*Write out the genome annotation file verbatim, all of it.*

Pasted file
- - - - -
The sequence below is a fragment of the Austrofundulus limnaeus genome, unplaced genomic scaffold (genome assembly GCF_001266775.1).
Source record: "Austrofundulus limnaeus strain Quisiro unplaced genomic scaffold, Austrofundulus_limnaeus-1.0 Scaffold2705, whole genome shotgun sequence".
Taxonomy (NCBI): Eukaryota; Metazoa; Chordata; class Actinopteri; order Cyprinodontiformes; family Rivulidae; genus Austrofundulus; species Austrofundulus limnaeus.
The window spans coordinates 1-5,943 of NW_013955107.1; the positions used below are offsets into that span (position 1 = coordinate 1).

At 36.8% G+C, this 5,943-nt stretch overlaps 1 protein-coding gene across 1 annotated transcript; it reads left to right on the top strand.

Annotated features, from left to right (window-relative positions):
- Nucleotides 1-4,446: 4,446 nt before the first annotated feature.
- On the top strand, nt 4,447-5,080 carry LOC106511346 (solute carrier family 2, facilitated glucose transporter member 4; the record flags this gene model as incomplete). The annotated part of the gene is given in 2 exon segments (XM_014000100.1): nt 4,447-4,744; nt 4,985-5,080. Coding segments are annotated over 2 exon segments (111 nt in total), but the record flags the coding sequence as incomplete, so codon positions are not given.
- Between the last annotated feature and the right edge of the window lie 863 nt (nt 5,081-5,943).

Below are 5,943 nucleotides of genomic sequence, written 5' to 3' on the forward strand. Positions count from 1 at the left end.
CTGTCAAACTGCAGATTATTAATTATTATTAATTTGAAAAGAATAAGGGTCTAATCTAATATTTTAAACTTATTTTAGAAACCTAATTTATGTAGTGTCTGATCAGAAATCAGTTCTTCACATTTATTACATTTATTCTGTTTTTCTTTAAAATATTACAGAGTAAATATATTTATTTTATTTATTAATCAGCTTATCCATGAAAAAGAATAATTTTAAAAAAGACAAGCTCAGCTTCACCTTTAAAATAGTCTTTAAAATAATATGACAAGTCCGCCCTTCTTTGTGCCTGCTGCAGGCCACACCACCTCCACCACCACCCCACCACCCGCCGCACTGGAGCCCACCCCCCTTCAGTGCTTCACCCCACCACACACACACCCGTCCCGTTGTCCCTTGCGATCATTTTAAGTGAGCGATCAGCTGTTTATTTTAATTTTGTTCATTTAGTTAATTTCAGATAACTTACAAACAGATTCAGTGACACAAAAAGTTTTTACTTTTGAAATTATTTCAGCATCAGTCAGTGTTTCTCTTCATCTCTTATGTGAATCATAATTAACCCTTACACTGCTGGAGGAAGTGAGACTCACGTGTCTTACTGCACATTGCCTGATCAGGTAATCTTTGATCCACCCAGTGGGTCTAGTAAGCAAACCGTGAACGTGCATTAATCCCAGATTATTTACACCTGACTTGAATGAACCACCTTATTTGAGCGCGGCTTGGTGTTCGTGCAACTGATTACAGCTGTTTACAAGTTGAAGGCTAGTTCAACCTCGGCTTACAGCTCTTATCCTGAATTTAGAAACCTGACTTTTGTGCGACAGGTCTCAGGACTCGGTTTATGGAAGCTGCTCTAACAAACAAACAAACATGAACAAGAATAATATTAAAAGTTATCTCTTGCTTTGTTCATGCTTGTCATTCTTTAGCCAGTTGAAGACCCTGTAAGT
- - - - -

The sequence below is a fragment of the Austrofundulus limnaeus genome, unplaced genomic scaffold (genome assembly GCF_001266775.1).
Source record: "Austrofundulus limnaeus strain Quisiro unplaced genomic scaffold, Austrofundulus_limnaeus-1.0 Scaffold2705, whole genome shotgun sequence".
Taxonomy (NCBI): Eukaryota; Metazoa; Chordata; class Actinopteri; order Cyprinodontiformes; family Rivulidae; genus Austrofundulus; species Austrofundulus limnaeus.
The window spans coordinates 1-5,943 of NW_013955107.1; the positions used below are offsets into that span (position 1 = coordinate 1).

At 36.8% G+C, this 5,943-nt stretch overlaps 1 protein-coding gene across 1 annotated transcript; it reads left to right on the top strand.

Annotated features, from left to right (window-relative positions):
- Nucleotides 1-4,446: 4,446 nt before the first annotated feature.
- On the top strand, nt 4,447-5,080 carry LOC106511346 (solute carrier family 2, facilitated glucose transporter member 4; the record flags this gene model as incomplete). The annotated part of the gene is given in 2 exon segments (XM_014000100.1): nt 4,447-4,744; nt 4,985-5,080. Coding segments are annotated over 2 exon segments (111 nt in total), but the record flags the coding sequence as incomplete, so codon positions are not given.
- Between the last annotated feature and the right edge of the window lie 863 nt (nt 5,081-5,943).

Below are 5,943 nucleotides of genomic sequence, written 5' to 3' on the forward strand. Positions count from 1 at the left end.
CTGTCAAACTGCAGATTATTAATTATTATTAATTTGAAAAGAATAAGGGTCTAATCTAATATTTTAAACTTATTTTAGAAACCTAATTTATGTAGTGTCTGATCAGAAATCAGTTCTTCACATTTATTACATTTATTCTGTTTTTCTTTAAAATATTACAGAGTAAATATATTTATTTTATTTATTAATCAGCTTATCCATGAAAAAGAATAATTTTAAAAAAGACAAGCTCAGCTTCACCTTTAAAATAGTCTTTAAAATAATATGACAAGTCCGCCCTTCTTTGTGCCTGCTGCAGGCCACACCACCTCCACCACCACCCCACCACCCGCCGCACTGGAGCCCACCCCCCTTCAGTGCTTCACCCCACCACACACACACCCGTCCCGTTGTCCCTTGCGATCATTTTAAGTGAGCGATCAGCTGTTTATTTTAATTTTGTTCATTTAGTTAATTTCAGATAACTTACAAACAGATTCAGTGACACAAAAAGTTTTTACTTTTGAAATTATTTCAGCATCAGTCAGTGTTTCTCTTCATCTCTTATGTGAATCATAATTAACCCTTACACTGCTGGAGGAAGTGAGACTCACGTGTCTTACTGCACATTGCCTGATCAGGTAATCTTTGATCCACCCAGTGGGTCTAGTAAGCAAACCGTGAACGTGCATTAATCCCAGATTATTTACACCTGACTTGAATGAACCACCTTATTTGAGCGCGGCTTGGTGTTCGTGCAACTGATTACAGCTGTTTACAAGTTGAAGGCTAGTTCAACCTCGGCTTACAGCTCTTATCCTGAATTTAGAAACCTGACTTTTGTGCGACAGGTCTCAGGACTCGGTTTATGGAAGCTGCTCTAACAAACAAACAAACATGAACAAGAATAATATTAAAAGTTATCTCTTGCTTTGTTCATGCTTGTCATTCTTTAGCCAGTTGAAGACCCTGTAAGT